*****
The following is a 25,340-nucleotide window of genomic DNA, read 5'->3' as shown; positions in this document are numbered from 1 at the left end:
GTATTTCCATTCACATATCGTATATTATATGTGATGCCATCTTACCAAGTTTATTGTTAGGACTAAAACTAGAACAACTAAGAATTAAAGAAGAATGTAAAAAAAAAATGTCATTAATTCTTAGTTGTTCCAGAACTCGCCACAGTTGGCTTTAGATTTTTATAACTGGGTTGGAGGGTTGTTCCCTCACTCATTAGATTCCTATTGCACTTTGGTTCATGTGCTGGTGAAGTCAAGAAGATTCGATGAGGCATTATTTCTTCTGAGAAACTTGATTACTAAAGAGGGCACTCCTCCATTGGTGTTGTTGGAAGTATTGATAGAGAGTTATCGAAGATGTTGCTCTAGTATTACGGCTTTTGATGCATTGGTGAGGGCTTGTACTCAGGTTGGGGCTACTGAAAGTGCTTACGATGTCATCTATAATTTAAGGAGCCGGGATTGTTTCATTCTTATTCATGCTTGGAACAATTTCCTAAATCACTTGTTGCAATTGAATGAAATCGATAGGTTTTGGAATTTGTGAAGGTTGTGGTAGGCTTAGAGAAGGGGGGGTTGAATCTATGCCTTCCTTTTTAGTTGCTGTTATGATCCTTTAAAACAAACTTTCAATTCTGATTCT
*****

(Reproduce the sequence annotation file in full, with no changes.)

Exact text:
The following is a 25,340-nucleotide window of genomic DNA, read 5'->3' as shown; positions in this document are numbered from 1 at the left end:
GTATTTCCATTCACATATCGTATATTATATGTGATGCCATCTTACCAAGTTTATTGTTAGGACTAAAACTAGAACAACTAAGAATTAAAGAAGAATGTAAAAAAAAAATGTCATTAATTCTTAGTTGTTCCAGAACTCGCCACAGTTGGCTTTAGATTTTTATAACTGGGTTGGAGGGTTGTTCCCTCACTCATTAGATTCCTATTGCACTTTGGTTCATGTGCTGGTGAAGTCAAGAAGATTCGATGAGGCATTATTTCTTCTGAGAAACTTGATTACTAAAGAGGGCACTCCTCCATTGGTGTTGTTGGAAGTATTGATAGAGAGTTATCGAAGATGTTGCTCTAGTATTACGGCTTTTGATGCATTGGTGAGGGCTTGTACTCAGGTTGGGGCTACTGAAAGTGCTTACGATGTCATCTATAATTTAAGGAGCCGGGATTGTTTCATTCTTATTCATGCTTGGAACAATTTCCTAAATCACTTGTTGCAATTGAATGAAATCGATAGGTTTTGGAATTTGTGAAGGTTGTGGTAGGCTTAGAGAAGGGGGGGTTGAATCTATGCCTTCCTTTTTAGTTGCTGTTATGATCCTTTAAAACAAACTTTCAATTCTGATTCT